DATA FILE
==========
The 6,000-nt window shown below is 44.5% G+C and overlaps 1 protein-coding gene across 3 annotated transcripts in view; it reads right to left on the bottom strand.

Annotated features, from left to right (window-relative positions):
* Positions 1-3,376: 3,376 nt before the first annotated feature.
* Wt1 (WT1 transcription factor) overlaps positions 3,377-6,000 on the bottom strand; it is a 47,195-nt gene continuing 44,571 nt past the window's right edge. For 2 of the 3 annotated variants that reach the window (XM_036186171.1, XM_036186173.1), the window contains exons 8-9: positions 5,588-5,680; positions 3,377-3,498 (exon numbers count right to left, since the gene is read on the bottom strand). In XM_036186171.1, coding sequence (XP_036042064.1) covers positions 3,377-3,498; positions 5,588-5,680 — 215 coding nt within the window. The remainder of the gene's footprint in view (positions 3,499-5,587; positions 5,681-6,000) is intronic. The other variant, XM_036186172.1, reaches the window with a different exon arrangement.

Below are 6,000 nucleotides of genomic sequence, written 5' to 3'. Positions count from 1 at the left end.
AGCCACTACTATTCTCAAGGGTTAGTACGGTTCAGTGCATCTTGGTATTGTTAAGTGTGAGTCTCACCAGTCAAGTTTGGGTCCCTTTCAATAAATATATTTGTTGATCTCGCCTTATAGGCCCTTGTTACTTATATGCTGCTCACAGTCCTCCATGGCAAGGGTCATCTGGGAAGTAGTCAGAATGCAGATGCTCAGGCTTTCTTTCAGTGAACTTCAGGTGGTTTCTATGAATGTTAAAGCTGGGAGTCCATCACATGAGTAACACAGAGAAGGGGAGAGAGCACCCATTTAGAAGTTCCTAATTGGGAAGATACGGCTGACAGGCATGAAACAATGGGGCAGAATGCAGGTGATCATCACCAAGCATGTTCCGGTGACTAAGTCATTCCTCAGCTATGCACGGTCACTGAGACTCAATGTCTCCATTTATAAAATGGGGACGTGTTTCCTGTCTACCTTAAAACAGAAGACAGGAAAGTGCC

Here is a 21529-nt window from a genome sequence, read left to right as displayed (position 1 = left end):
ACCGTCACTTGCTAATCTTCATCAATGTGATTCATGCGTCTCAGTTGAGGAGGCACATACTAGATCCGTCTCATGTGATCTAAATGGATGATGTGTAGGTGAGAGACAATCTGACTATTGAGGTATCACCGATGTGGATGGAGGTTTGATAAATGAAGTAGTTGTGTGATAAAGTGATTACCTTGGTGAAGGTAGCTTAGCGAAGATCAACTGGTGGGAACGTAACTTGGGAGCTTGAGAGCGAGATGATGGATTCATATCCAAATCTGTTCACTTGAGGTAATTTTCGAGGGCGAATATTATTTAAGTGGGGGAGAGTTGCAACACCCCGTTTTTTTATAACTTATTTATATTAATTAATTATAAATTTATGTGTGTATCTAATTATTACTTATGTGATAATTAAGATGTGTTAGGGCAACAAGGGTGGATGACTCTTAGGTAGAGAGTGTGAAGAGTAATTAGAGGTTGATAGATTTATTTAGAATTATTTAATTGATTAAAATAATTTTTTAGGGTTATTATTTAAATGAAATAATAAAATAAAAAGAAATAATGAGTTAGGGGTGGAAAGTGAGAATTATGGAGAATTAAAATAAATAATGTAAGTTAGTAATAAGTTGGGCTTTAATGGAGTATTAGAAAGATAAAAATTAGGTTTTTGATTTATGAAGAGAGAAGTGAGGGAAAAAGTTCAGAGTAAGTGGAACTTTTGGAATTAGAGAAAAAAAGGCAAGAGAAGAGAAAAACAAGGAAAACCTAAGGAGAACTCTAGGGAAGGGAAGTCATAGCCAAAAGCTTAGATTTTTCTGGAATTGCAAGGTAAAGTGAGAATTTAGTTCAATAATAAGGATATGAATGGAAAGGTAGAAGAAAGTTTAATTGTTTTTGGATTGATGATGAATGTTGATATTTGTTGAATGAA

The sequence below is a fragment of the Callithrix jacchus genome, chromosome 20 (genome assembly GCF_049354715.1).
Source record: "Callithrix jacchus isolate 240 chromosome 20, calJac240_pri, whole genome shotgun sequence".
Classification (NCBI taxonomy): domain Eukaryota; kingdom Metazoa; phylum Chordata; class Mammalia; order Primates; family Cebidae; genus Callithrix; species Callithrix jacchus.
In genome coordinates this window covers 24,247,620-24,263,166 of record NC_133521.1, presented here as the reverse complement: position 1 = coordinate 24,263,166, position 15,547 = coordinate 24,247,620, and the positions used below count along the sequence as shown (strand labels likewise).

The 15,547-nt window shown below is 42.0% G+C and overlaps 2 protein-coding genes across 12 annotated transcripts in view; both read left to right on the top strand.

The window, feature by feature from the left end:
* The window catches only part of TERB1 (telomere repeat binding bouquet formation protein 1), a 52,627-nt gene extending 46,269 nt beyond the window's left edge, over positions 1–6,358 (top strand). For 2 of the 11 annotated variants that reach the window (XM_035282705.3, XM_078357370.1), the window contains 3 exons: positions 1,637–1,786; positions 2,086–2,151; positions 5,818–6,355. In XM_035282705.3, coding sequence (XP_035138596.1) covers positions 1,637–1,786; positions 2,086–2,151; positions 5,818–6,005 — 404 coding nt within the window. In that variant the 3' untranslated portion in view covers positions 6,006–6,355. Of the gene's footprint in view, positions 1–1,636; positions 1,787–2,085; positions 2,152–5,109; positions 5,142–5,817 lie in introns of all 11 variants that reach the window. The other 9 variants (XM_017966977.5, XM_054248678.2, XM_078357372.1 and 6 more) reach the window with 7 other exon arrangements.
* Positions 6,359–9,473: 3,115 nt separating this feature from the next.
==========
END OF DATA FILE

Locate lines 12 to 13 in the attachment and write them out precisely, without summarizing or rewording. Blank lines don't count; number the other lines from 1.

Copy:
In genome coordinates this window covers 24,247,620-24,263,166 of record NC_133521.1, presented here as the reverse complement: position 1 = coordinate 24,263,166, position 15,547 = coordinate 24,247,620, and the positions used below count along the sequence as shown (strand labels likewise).

The 15,547-nt window shown below is 42.0% G+C and overlaps 2 protein-coding genes across 12 annotated transcripts in view; both read left to right on the top strand.